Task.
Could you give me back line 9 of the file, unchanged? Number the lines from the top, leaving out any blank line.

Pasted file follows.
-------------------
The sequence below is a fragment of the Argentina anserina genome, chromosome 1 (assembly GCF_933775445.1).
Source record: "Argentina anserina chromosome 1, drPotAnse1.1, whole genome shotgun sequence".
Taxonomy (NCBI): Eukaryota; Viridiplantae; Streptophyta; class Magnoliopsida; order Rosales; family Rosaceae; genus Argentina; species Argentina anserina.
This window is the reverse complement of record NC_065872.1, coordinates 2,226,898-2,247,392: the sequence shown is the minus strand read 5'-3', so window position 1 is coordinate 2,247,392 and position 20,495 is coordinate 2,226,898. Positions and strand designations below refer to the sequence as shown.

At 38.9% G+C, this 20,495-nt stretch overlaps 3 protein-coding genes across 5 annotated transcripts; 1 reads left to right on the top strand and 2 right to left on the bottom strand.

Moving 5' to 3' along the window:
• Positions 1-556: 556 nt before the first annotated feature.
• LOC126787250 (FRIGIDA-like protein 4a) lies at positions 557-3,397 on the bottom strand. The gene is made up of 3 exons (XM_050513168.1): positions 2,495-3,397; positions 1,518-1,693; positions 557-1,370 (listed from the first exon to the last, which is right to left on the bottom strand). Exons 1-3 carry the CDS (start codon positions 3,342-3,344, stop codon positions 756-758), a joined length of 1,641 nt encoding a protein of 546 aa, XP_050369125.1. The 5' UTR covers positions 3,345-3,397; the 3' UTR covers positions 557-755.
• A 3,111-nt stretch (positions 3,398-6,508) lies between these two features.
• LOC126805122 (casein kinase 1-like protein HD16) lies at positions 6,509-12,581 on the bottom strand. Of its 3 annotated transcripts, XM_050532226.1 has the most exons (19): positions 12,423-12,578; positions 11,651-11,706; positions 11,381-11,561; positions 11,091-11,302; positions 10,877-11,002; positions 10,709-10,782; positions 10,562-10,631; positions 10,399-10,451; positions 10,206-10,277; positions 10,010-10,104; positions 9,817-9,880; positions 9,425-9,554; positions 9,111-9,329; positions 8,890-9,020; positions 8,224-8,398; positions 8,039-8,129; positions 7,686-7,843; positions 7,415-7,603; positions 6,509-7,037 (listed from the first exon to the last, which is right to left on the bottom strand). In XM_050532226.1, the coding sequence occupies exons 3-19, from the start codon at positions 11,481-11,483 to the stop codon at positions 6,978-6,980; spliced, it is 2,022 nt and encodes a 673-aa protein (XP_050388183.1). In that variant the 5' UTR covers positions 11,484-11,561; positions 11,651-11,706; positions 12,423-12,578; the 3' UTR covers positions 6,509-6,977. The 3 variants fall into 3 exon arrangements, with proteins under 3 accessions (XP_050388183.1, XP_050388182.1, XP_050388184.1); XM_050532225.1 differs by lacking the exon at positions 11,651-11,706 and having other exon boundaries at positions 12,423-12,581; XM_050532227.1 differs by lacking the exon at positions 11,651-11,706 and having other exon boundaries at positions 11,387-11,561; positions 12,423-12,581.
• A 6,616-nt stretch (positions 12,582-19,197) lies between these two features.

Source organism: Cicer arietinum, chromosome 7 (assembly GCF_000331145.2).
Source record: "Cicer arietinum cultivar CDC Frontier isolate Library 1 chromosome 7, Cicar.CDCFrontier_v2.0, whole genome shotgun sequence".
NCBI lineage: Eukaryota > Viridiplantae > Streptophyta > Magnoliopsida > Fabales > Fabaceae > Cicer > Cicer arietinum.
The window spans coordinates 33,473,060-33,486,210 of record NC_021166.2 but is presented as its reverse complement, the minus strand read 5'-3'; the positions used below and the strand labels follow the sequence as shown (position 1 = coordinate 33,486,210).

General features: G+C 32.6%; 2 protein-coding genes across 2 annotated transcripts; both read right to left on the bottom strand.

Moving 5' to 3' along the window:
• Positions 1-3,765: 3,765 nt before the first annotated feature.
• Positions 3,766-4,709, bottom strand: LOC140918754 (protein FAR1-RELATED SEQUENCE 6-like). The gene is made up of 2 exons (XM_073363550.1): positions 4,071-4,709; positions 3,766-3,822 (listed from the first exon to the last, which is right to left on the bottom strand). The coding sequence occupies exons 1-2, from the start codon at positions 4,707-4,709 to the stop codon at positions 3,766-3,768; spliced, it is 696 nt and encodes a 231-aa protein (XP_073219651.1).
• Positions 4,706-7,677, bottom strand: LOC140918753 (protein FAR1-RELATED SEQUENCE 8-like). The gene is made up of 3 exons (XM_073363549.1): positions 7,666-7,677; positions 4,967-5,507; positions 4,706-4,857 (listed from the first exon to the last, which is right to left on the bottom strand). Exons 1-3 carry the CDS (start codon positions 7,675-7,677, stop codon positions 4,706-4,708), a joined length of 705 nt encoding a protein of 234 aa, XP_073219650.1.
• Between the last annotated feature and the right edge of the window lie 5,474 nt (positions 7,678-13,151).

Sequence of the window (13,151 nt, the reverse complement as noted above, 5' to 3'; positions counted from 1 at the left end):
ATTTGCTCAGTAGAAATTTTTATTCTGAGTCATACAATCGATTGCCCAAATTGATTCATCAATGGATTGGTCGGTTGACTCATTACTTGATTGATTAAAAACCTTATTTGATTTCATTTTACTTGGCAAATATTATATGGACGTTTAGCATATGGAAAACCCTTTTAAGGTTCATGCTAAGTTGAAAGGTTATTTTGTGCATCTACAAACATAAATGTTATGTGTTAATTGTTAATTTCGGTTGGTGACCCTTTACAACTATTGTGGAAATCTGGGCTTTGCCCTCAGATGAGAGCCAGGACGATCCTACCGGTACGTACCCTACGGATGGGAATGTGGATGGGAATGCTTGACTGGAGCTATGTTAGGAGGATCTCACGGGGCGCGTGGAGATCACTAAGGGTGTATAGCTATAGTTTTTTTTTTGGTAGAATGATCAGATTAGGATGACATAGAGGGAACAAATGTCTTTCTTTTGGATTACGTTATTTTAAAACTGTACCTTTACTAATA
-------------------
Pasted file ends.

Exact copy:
• A 3,111-nt stretch (positions 3,398-6,508) lies between these two features.